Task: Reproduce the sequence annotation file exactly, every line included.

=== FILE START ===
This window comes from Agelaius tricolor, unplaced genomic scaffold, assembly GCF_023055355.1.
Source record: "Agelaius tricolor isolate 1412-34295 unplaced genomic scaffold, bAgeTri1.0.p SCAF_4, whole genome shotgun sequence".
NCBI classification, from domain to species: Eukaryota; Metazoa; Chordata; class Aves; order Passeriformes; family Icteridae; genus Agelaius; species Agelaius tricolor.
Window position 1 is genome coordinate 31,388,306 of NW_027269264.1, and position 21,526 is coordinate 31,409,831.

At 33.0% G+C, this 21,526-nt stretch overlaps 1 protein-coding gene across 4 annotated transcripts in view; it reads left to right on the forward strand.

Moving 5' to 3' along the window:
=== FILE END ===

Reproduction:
This window comes from Agelaius tricolor, unplaced genomic scaffold, assembly GCF_023055355.1.
Source record: "Agelaius tricolor isolate 1412-34295 unplaced genomic scaffold, bAgeTri1.0.p SCAF_4, whole genome shotgun sequence".
NCBI classification, from domain to species: Eukaryota; Metazoa; Chordata; class Aves; order Passeriformes; family Icteridae; genus Agelaius; species Agelaius tricolor.
Window position 1 is genome coordinate 31,388,306 of NW_027269264.1, and position 21,526 is coordinate 31,409,831.

At 33.0% G+C, this 21,526-nt stretch overlaps 1 protein-coding gene across 4 annotated transcripts in view; it reads left to right on the forward strand.

Moving 5' to 3' along the window: